North Korea has angrily rejected a UN Security Council resolution imposing trade sanctions and condemning it for its recent batch of ballistic missile tests, saying it constituted "a prelude to the provocation of the second Korean War".
Concern over Pyongyang's continuing defiance of calls upon it to abandon its missile and nuclear weapons programmes spanned the world's diplomatic stage at the weekend, with the unanimous passing of the UN resolution on Saturday night, and additional debate among world leaders at the Group of Eight summit in Russia.
The UN resolution condemned the regime for test-firing seven ballistic missiles on 5 July. One among them was a long-range weapon that theoretically could travel as far as the western United States. It crashed within seconds of its launch, however.
The wording of the text was diluted somewhat at the eleventh hour to satisfy China and Russia. China, in particular, had threatened to veto an earlier version supported by Japan and the US that included language implying authorisation for the eventual use of military force against North Korea.
The resolution demands that all UN member states refrain from supplying North Korea with any technology that could assist its weapons programmes, and also from purchasing weapons-related goods from the country.
In a dramatic gesture, the North Korean ambassador broke UN protocol and walked out of the Security Council shortly after the vote was taken.
North Korea continued to attack the resolution yesterday. Aside from its reference to a new war on the peninsula, it said it would "bolster its war deterrent for self-defence", a statement taken to be a reference to its nuclear weapons capacity.
"Our republic vehemently denounces and roundly refutes the 'resolution', a product of the US hostile policy towards the DPRK [Democratic People's Republic of Korea], and will not be bound to it in the least," the Foreign Ministry said.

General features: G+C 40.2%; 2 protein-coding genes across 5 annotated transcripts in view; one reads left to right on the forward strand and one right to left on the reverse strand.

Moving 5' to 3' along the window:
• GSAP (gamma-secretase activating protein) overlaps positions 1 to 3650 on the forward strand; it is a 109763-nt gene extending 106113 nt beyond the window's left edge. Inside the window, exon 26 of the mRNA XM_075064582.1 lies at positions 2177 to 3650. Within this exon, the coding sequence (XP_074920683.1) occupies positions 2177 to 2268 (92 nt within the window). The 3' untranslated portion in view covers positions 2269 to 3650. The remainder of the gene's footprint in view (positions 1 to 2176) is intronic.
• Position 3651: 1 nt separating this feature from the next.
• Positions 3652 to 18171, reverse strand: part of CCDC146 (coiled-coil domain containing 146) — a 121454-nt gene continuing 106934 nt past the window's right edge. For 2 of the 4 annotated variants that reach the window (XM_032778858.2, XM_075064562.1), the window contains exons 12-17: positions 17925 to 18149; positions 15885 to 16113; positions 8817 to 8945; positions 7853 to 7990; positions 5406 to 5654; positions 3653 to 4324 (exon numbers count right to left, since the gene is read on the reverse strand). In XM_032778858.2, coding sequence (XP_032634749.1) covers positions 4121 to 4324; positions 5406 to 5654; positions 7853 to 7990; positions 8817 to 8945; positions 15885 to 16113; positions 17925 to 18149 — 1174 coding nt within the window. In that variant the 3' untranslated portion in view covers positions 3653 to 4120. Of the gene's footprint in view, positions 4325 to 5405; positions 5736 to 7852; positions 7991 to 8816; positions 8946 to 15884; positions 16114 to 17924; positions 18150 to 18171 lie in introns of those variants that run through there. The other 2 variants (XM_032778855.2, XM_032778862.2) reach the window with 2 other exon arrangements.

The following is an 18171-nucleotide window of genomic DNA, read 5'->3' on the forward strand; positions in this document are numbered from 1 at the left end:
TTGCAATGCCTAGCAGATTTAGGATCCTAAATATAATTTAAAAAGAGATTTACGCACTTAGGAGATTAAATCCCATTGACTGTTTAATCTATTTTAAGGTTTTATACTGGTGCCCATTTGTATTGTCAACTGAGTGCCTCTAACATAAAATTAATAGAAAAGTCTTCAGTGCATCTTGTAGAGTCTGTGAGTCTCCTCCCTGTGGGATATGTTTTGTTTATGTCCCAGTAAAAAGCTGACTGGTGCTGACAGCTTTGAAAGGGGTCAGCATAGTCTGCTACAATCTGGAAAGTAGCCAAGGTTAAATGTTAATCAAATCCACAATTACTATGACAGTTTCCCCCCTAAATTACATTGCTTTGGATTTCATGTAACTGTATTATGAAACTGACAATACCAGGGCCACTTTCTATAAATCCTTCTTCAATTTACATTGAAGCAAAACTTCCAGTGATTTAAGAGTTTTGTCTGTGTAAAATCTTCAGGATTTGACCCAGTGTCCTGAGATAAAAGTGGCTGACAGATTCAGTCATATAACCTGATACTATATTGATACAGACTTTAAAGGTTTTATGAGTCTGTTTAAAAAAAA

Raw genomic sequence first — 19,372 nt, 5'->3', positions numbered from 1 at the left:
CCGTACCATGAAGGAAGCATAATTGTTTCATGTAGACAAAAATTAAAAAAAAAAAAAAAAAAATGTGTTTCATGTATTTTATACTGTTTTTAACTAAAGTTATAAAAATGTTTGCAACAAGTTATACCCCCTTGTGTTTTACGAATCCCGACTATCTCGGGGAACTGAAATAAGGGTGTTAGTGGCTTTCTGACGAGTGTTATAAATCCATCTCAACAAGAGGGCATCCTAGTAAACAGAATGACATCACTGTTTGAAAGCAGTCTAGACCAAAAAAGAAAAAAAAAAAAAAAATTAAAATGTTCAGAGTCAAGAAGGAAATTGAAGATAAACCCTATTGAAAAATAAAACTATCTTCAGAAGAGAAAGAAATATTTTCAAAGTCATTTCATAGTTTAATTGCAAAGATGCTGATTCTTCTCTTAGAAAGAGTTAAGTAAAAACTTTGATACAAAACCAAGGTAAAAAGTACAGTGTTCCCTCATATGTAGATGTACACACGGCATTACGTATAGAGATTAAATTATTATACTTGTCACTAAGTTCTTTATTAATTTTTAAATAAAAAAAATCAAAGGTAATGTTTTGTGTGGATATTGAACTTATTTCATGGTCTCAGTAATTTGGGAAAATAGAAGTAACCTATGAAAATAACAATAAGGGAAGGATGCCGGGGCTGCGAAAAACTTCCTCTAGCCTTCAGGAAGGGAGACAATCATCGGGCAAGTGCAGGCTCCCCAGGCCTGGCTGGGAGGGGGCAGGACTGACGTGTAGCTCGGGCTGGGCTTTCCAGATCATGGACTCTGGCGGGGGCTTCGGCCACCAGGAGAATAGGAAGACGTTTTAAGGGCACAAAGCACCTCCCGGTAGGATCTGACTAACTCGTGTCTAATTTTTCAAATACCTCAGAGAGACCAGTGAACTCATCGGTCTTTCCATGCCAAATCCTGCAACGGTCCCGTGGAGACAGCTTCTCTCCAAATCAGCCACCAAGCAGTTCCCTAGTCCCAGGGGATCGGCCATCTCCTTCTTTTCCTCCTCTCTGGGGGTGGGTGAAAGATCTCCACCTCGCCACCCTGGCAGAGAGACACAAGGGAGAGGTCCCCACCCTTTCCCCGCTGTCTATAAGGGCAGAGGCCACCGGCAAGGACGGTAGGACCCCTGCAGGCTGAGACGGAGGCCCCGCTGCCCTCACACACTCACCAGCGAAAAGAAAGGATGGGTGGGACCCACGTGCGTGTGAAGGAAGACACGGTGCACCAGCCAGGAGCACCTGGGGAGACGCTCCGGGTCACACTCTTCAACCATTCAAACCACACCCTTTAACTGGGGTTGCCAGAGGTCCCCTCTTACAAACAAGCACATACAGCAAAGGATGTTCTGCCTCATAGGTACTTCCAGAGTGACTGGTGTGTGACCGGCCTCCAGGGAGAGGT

"It is a brigandish logic to claim that missile launches conducted by the US and Japan are legal, while the training of missile launches conducted by the DPRK to defend itself is illegal."
But the United States seemed to take encouragement from the UN resolution, even in its less stringent form. At the G8 summit in St Petersburg, President George Bush met the Chinese leader, President Hu Jintao, to discuss the situation, and thanked him for supporting the text.
Condoleezza Rice, the US Secretary of State, reiterated the requirement on Pyongyang to re-enter the so-called six-party talks to resolve the issue. The talks stalled last September and were formally boycotted by North Korea in November in protest at new financial restrictions imposed upon it by Washington.
"I think ultimately North Korea will have no choice but to return to the talks and pursue denuclearisation of the Korean peninsula," Ms Rice told reporters in St Petersburg.
"If they do not want to face some of the additional pressures that can be brought to bear on them, then I think that they will eventually realise that they've got to come back to the six-party talks. That's really the only game in town."
US officials also tried to play down the significance of Pyongyang's bellicose reaction. "It's probably not surprising that they have immediately rejected it," said Dan Bartlett, President Bush's senior counsellor. "Sometimes the first response is not the only response or the final response."
Countries in the region showed a united face, with officials in South Korea and Japan issuing statements last night welcoming the UN resolution and urging Pyongyang to return to the six-party talks. The Japanese Prime Minister, Junichiro Koizumi, said it sent a strong message.
President Hu and Mr Bush met on the fringes of the G8 summit to discuss the crisis on the peninsula, as well as other bilateral issues. "Both parties expressed their commitment to maintain peace and stability on the Korean peninsula," Mr Hu said.Reuse content